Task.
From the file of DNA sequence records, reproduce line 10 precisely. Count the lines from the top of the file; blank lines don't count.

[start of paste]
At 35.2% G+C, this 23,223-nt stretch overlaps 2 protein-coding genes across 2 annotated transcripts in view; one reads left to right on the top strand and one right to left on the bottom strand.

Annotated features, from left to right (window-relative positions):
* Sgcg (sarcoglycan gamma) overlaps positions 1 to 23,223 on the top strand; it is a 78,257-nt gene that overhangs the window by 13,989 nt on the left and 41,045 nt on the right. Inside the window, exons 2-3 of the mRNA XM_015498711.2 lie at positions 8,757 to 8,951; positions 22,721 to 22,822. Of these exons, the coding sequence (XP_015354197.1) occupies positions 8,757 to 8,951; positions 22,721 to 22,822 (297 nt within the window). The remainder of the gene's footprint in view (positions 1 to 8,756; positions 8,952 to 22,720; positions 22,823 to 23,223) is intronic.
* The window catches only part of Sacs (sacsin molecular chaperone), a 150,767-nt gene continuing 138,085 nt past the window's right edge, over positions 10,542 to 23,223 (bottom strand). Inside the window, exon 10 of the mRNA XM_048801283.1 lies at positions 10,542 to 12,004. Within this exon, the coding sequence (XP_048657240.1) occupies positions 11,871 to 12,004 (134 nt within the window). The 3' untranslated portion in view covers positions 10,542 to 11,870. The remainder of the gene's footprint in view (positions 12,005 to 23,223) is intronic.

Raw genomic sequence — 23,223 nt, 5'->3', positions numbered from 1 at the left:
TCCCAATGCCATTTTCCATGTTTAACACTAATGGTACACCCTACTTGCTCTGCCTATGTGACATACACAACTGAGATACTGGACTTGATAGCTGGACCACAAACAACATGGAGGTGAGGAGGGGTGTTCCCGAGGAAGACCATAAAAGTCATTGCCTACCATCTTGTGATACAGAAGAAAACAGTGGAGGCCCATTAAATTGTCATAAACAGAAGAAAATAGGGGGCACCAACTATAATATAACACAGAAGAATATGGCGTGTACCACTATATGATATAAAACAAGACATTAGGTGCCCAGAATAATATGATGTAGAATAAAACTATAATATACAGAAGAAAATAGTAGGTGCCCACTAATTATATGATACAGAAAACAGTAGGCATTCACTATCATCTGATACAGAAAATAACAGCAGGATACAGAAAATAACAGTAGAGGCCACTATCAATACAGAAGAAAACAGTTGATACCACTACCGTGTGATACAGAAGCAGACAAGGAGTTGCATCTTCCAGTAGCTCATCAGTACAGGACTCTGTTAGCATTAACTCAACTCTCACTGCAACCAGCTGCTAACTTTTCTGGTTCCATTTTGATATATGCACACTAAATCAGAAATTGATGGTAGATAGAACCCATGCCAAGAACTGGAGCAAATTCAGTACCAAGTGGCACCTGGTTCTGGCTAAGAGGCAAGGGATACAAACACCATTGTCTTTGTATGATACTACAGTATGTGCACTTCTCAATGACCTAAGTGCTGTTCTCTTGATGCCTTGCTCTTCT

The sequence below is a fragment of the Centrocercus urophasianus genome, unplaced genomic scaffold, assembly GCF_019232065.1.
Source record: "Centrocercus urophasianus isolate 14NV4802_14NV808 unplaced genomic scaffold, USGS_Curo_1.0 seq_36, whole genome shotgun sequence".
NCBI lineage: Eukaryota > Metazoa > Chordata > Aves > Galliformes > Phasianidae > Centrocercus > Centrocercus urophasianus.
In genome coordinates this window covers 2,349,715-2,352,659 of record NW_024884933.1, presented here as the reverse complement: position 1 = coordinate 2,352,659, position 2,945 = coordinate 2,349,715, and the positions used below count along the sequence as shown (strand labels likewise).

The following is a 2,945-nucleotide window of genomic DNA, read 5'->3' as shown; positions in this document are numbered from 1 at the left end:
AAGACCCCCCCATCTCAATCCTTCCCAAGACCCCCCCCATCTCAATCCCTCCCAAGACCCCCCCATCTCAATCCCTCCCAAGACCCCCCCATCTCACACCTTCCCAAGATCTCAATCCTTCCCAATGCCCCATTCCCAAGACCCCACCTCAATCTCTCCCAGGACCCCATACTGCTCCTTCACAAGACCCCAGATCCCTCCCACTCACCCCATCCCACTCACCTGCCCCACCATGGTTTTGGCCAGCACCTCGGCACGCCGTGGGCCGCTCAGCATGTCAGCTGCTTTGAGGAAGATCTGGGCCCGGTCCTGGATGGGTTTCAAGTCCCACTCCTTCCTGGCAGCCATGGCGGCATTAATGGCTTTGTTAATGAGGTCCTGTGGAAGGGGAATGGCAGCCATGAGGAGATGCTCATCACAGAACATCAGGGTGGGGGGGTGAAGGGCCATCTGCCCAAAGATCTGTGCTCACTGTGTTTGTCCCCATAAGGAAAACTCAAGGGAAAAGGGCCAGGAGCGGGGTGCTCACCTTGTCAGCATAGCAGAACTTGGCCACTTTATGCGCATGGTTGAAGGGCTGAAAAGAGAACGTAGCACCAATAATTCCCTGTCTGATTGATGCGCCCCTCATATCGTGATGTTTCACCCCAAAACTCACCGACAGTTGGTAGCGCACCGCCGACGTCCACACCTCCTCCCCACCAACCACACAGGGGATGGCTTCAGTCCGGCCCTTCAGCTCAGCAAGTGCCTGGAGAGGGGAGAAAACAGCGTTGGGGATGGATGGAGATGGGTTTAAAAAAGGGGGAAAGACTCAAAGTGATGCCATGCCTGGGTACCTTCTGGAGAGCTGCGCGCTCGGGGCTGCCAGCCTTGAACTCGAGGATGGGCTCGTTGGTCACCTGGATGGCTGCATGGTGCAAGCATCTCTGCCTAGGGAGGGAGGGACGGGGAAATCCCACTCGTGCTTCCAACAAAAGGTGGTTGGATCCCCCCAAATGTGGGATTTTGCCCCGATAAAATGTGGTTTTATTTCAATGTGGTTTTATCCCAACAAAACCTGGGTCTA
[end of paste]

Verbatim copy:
In genome coordinates this window covers 2,349,715-2,352,659 of record NW_024884933.1, presented here as the reverse complement: position 1 = coordinate 2,352,659, position 2,945 = coordinate 2,349,715, and the positions used below count along the sequence as shown (strand labels likewise).